Letter to the Unsure Host Dad


Hey Dads & Guys … Can I have a word with you?

Last December, my wife and I celebrated 26 years of marriage.  Being the hopeless romantics that we are, our plans included indoor rock climbing followed up by ice cream. Why? Because the night was really centered on our host daughters — “A” (14) and “V” (8).  “A” really took to the experience and her athleticism and competitiveness had a place to shine.  There was no climb that she would refuse. On the last and toughest climb, she was stuck about 75% of the way up, but would not give up.  She just kept taking a break, catching her breath and chalking up.  Finally, she made it to the top! When she got back down to the floor I had the chance to put my arm around her shoulder and tell her, “That was pretty cool!  We really enjoyed watching you climb tonight.  We are very proud of and admire the fact that you never gave up.  I hope we can do that again some time.”

To me, that right there, is hosting in a nutshell.  When’s the last time anybody said anything like that to her?  When’s the next time anybody will say something like that again?  Or has it ever happened?  Maybe she’s fortunate enough to have good caregivers in her life that encourage her in that way.  But in an orphanage setting, the chances are, at the very least, diminished … if not non-existent.

If you’re anything like me, your head is full of questions about hosting and you’re a bit reluctant (okay, maybe more than just a bit).  If so, I can relate because I was once that guy. Believe me. I get it. I’ve heard it said that one person in a marriage relationship is generally more free in spirit and the other is in charge of all of the “but what about this” questions.  Once again, I can relate because I was once that guy.  I still fill those shoes and likely always will to some extent.  I’m hard-wired that way. I have noticed that more men than women tend to be hindered by the same list of questions that I had.

A few weeks ago, a friend posted a link to a blog by Jason Johnson.  He perfectly described what life has looked like in our home over the last 6 years and the one thing that vividly stood out to me was this:

There will never be a right time for us to do this; there will always be a reason not to. But … there are kids out there that need us now. The time is now. (-Jason Johnson)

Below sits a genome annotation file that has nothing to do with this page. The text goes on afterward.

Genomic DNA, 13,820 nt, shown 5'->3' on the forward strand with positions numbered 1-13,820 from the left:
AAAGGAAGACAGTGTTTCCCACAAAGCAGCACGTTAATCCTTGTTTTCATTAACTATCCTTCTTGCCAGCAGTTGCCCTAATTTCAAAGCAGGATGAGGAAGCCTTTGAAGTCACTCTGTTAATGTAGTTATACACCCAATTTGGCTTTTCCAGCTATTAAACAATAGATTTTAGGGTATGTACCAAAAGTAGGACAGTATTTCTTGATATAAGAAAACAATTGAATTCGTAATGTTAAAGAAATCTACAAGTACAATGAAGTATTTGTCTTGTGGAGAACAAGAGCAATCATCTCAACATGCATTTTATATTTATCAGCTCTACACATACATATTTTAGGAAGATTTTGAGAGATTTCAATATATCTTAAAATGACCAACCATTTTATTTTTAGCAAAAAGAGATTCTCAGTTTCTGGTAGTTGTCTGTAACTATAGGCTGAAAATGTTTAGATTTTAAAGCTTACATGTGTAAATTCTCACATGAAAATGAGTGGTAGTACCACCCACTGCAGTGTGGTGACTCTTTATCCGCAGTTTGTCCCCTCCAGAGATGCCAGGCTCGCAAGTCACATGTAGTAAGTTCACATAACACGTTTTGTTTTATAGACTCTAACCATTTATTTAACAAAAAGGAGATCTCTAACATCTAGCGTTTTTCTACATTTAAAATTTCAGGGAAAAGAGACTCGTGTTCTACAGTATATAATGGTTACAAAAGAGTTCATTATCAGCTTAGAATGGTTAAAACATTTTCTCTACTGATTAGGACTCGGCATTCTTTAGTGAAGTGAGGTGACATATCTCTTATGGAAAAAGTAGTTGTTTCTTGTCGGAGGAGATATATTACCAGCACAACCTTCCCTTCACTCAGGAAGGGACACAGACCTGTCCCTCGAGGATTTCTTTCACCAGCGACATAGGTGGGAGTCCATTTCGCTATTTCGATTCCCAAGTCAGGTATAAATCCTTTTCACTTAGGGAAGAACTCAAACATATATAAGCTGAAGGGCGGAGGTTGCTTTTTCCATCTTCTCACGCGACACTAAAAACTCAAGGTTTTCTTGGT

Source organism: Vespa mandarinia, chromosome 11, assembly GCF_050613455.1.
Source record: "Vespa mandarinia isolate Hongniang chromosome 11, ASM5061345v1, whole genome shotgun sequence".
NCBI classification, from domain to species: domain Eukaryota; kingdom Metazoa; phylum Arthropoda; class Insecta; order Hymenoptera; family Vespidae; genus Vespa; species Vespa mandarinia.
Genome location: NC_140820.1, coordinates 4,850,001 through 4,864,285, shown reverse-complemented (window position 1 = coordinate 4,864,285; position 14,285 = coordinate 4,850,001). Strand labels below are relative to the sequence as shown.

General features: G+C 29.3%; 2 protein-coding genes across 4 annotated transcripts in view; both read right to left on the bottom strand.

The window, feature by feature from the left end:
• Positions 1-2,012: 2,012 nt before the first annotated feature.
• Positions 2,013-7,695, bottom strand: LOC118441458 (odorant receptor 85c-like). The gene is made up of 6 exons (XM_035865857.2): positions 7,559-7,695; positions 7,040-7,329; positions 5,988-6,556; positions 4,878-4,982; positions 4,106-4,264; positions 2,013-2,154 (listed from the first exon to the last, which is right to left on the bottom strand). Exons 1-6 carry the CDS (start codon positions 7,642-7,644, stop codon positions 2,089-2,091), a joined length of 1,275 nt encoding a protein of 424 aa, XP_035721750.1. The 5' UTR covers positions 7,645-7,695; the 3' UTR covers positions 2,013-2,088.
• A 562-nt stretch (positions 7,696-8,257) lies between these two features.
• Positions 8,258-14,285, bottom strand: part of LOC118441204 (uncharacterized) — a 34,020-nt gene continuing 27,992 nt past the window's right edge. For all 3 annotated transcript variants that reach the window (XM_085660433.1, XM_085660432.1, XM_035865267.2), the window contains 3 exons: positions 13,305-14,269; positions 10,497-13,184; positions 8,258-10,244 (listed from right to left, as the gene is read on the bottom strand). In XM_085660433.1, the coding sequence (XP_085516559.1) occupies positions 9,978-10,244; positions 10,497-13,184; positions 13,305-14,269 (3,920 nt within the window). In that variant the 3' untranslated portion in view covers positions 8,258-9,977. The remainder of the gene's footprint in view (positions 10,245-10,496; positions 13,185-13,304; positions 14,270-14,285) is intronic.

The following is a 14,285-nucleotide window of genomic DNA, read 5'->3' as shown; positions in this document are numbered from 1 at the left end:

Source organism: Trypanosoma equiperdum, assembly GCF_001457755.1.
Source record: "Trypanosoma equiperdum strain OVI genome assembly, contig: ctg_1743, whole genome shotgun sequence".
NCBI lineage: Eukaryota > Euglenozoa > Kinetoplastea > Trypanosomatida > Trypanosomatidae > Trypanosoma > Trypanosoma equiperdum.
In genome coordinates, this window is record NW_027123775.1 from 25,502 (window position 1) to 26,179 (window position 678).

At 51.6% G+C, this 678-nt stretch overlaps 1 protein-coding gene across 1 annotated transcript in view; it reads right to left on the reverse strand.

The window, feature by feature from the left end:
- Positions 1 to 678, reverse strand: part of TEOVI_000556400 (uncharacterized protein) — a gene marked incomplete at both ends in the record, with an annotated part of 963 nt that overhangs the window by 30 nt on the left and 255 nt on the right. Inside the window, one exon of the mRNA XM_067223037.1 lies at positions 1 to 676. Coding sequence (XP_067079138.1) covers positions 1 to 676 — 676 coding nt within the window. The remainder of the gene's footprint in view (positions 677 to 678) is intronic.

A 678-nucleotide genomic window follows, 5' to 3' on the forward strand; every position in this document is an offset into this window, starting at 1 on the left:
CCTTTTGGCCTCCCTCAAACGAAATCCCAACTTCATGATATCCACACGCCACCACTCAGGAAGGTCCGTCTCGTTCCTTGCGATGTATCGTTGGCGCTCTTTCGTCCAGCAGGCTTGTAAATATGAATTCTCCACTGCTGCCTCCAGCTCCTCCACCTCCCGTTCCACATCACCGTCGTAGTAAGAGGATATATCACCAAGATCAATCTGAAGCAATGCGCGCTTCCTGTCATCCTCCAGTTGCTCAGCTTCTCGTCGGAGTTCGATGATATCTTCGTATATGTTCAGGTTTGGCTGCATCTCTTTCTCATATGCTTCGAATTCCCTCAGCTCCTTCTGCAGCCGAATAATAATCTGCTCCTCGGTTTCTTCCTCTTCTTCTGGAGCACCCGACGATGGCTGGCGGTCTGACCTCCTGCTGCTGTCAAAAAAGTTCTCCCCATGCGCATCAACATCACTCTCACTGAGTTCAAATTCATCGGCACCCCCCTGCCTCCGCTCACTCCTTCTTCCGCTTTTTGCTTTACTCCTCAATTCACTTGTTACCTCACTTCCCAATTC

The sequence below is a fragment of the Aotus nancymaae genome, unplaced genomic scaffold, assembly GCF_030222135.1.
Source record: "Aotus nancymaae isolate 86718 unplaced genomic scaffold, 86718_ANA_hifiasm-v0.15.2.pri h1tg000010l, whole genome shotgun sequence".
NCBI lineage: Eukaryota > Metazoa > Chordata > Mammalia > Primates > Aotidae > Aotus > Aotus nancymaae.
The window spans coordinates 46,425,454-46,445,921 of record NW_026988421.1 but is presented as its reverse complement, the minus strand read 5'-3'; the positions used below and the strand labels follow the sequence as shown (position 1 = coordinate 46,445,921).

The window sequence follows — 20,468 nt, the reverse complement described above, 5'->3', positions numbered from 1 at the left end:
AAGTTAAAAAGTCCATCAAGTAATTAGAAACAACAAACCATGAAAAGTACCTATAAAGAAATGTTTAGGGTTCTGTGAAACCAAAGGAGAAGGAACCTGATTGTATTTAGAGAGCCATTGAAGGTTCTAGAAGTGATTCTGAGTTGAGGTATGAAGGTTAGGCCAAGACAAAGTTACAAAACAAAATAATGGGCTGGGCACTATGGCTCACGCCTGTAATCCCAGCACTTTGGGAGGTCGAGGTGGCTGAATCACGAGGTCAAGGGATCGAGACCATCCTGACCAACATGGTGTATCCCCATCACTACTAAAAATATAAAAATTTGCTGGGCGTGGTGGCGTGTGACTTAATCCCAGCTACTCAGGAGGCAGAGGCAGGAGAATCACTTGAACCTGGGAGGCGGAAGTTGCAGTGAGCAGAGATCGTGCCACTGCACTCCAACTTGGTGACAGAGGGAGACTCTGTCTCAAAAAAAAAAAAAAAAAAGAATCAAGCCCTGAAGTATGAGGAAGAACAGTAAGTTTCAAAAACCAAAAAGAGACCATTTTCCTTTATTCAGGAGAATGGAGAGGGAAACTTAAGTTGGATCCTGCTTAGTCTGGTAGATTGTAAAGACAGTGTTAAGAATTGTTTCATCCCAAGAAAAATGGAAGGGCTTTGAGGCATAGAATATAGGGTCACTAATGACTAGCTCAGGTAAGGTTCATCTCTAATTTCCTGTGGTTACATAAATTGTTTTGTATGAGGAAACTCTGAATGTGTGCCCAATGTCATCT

Yes, you should ask questions.  Yes, you should be wise.  Yes, you should do what you think is in the best interest of the host child and your family.  Just don’t let your questions and reluctance stop you in your tracks.  Don’t let them hold you up from stepping into this space and saying yes to hosting. We have now hosted 17 children (some more than once) during nine different host periods since the summer of 2010.  This last summer we had the honor and privilege to re-host “A” and “V” along with five of their other siblings “K” (13), “D” (12), “A” (11), “S” (7) and “M” (6).  (Yes! Seven at one time! That’s a whole different story and blog post.) I am confident that we have had a positive impact in some way on each of the children we’ve hosted.

Was hosting always easy? No. Sometimes it was downright messy and hard.  But you know what?  I think our own family has been downright messy and hard at times. I’m also confident that this has had a positive impact on our family.  It has permanently changed us for the better.  It has absolutely softened my heart.  Something very deep, distinct and permanent happened in my heart during these last two hosting periods.  Again … Easy?  Not always. But the beautiful moments far outweigh the others.

Thank you Collette family for your role as a Project 143 host family for so many seasons!

Blog referenced can be found here: https://jasonjohnsonblog.com/blog/for-the-unsure-husband


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Traci Mai

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